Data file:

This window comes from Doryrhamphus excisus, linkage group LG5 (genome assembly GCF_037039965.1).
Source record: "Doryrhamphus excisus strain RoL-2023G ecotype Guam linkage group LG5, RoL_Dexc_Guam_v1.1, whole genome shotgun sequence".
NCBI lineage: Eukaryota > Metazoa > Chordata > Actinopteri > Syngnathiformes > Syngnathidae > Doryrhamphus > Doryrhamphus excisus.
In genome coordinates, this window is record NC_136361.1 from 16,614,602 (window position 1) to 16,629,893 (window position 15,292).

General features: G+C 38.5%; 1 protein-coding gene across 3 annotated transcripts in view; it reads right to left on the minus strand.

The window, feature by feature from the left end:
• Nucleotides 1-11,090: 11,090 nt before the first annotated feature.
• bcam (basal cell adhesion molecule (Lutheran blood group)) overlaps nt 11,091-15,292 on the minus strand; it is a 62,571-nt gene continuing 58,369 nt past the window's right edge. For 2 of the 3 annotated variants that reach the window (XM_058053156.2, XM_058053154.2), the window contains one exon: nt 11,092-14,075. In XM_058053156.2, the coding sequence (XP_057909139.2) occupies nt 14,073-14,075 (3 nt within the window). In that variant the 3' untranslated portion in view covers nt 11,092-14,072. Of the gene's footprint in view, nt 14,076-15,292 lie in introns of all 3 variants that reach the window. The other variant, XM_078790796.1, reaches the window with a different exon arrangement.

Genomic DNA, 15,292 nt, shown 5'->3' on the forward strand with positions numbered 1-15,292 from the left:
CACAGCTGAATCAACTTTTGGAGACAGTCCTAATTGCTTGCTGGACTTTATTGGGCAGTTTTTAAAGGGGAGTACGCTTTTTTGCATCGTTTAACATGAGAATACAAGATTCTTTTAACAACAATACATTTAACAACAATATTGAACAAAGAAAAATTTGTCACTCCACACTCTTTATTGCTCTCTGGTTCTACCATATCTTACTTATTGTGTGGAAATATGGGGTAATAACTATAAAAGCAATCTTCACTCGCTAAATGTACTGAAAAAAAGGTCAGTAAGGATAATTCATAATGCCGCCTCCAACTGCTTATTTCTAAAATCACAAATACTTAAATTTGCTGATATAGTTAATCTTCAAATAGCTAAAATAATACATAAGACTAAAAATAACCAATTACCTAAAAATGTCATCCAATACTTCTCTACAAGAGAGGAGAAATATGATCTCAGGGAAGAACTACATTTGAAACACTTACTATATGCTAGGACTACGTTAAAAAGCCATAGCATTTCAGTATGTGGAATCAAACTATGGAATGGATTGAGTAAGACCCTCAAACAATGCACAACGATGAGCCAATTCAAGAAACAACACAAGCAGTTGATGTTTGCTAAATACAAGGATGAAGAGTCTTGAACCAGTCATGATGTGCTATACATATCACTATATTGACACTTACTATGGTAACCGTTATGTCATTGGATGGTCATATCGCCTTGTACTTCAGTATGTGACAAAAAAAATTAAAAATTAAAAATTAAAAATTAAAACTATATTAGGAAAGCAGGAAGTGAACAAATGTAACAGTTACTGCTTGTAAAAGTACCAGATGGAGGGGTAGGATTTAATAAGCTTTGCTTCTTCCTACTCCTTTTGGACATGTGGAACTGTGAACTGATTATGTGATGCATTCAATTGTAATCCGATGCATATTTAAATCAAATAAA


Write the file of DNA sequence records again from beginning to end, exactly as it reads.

This window comes from Doryrhamphus excisus, linkage group LG5 (genome assembly GCF_037039965.1).
Source record: "Doryrhamphus excisus strain RoL-2023G ecotype Guam linkage group LG5, RoL_Dexc_Guam_v1.1, whole genome shotgun sequence".
NCBI lineage: Eukaryota > Metazoa > Chordata > Actinopteri > Syngnathiformes > Syngnathidae > Doryrhamphus > Doryrhamphus excisus.
In genome coordinates, this window is record NC_136361.1 from 16,614,602 (window position 1) to 16,629,893 (window position 15,292).

General features: G+C 38.5%; 1 protein-coding gene across 3 annotated transcripts in view; it reads right to left on the minus strand.

The window, feature by feature from the left end:
• Nucleotides 1-11,090: 11,090 nt before the first annotated feature.
• bcam (basal cell adhesion molecule (Lutheran blood group)) overlaps nt 11,091-15,292 on the minus strand; it is a 62,571-nt gene continuing 58,369 nt past the window's right edge. For 2 of the 3 annotated variants that reach the window (XM_058053156.2, XM_058053154.2), the window contains one exon: nt 11,092-14,075. In XM_058053156.2, the coding sequence (XP_057909139.2) occupies nt 14,073-14,075 (3 nt within the window). In that variant the 3' untranslated portion in view covers nt 11,092-14,072. Of the gene's footprint in view, nt 14,076-15,292 lie in introns of all 3 variants that reach the window. The other variant, XM_078790796.1, reaches the window with a different exon arrangement.

Genomic DNA, 15,292 nt, shown 5'->3' on the forward strand with positions numbered 1-15,292 from the left:
CACAGCTGAATCAACTTTTGGAGACAGTCCTAATTGCTTGCTGGACTTTATTGGGCAGTTTTTAAAGGGGAGTACGCTTTTTTGCATCGTTTAACATGAGAATACAAGATTCTTTTAACAACAATACATTTAACAACAATATTGAACAAAGAAAAATTTGTCACTCCACACTCTTTATTGCTCTCTGGTTCTACCATATCTTACTTATTGTGTGGAAATATGGGGTAATAACTATAAAAGCAATCTTCACTCGCTAAATGTACTGAAAAAAAGGTCAGTAAGGATAATTCATAATGCCGCCTCCAACTGCTTATTTCTAAAATCACAAATACTTAAATTTGCTGATATAGTTAATCTTCAAATAGCTAAAATAATACATAAGACTAAAAATAACCAATTACCTAAAAATGTCATCCAATACTTCTCTACAAGAGAGGAGAAATATGATCTCAGGGAAGAACTACATTTGAAACACTTACTATATGCTAGGACTACGTTAAAAAGCCATAGCATTTCAGTATGTGGAATCAAACTATGGAATGGATTGAGTAAGACCCTCAAACAATGCACAACGATGAGCCAATTCAAGAAACAACACAAGCAGTTGATGTTTGCTAAATACAAGGATGAAGAGTCTTGAACCAGTCATGATGTGCTATACATATCACTATATTGACACTTACTATGGTAACCGTTATGTCATTGGATGGTCATATCGCCTTGTACTTCAGTATGTGACAAAAAAAATTAAAAATTAAAAATTAAAAATTAAAACTATATTAGGAAAGCAGGAAGTGAACAAATGTAACAGTTACTGCTTGTAAAAGTACCAGATGGAGGGGTAGGATTTAATAAGCTTTGCTTCTTCCTACTCCTTTTGGACATGTGGAACTGTGAACTGATTATGTGATGCATTCAATTGTAATCCGATGCATATTTAAATCAAATAAA